Jerry, the beatnik “ghostologist”, was manic as he scurried across the room and around his equipment, the thinning threads of his hairline and clothing masked by pure movement. Patty almost forget that there was an even larger presence in her home. She looked up at her husband’s mantel portrait and it seemed to look right back. She shivered, then smiled, and brushed aside the feeling of static cling running over her skin.
“Pretty much the same idea as the cloud seeding the military did back in Iraq,” Jerry said, continuing a one-sided conversation. He dumped a vat of white powder into what could’ve been a shop-vac and interfaced everything with his laptop. “Crushed salt and glass. Highly conductive. We hit those ragheads with a new thunderstorm every hour back in the day.”
Patty gave his insane theories a bemused grin and glanced at her watch. “I’m sure you understand the importance of time…”
“Yeah, yeah, I gotcha, Mrs. Wilson. It’s almost 10:00. We’ll be ready for showtime.”
Hupert Wilson had been dead for six months. An accomplished psychologist, he had believed in utter transparency. Crystal Walls. At 10:00 every night, the Wilsons let each other know every secret thought and critique. It wasn’t always an enjoyable experience for Patty, but it had made her a stronger woman.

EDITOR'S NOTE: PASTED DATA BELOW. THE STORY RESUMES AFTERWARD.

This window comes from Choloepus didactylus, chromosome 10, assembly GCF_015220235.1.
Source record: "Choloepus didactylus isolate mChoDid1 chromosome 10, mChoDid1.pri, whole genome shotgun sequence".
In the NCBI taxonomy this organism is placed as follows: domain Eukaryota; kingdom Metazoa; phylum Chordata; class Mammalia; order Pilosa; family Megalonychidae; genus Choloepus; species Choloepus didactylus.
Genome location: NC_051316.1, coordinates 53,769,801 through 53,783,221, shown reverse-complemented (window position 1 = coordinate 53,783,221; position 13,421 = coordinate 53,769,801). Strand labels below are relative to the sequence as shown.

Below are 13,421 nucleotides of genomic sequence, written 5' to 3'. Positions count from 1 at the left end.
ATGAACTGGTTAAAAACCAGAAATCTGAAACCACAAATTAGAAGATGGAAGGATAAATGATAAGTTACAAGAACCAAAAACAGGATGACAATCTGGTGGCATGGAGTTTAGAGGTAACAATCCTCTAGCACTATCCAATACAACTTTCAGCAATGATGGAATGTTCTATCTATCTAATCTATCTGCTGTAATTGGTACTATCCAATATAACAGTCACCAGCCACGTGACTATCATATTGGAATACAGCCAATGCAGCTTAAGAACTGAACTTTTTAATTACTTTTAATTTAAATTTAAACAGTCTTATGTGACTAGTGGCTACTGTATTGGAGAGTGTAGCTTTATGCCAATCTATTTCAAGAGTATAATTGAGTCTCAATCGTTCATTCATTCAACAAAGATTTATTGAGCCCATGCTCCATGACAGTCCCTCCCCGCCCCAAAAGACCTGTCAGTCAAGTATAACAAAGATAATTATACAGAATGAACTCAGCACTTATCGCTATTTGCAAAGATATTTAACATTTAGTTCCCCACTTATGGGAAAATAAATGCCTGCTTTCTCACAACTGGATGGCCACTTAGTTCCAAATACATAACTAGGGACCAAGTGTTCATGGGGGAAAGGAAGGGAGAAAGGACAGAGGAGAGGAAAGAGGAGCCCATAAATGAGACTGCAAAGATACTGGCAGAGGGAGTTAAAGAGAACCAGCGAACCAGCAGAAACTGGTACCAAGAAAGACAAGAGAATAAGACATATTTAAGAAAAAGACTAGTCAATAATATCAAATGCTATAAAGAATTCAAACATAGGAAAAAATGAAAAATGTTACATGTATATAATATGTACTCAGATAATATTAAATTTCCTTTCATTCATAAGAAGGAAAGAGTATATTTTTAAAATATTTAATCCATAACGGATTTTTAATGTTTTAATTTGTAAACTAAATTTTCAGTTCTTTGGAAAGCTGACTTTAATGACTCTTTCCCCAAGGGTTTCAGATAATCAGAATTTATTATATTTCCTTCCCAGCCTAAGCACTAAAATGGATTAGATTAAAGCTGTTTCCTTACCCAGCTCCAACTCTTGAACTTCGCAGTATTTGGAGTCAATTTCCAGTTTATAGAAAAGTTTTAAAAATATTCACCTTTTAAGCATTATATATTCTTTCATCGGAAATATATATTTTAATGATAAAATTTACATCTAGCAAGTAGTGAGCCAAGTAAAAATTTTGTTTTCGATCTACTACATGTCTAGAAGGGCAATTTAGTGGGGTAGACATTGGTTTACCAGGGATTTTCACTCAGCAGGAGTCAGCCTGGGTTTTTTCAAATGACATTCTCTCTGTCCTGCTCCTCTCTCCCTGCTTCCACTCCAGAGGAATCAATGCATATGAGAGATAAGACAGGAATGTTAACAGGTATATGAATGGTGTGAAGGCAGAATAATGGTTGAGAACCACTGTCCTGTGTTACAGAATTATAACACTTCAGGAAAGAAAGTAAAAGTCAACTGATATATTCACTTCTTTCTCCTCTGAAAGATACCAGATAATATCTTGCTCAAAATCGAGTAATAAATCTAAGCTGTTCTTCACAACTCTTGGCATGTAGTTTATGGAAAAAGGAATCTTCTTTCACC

And every 10 pm since Hupert’s death, he looked at her from his portrait and she felt a crippling weakness. It was all in her head, she knew, but she needed closure, real or imagined.
“Alright..” Jerry said at 9:59. “This room’s about to go white. Be ready for anything!”
He flipped the switch to the vac. But instead of a steady, even stream upwards, the hose jerked violently, spraying Patty instead. The powder stuck to her nervous flesh, covering her eyes, settling between her teeth.
She felt him. Hupert. Just as Jerry had promised, the powder was a perfect medium. The universe crackled. Hubert was on her. In her. At that moment she realized how much she had lied, he had lied. Crystals Walls. But now they were one, inside and out, and the overwhelming truths were horrible.
She screamed, her voice the pitch of breaking glass.
Image by Bernat Casero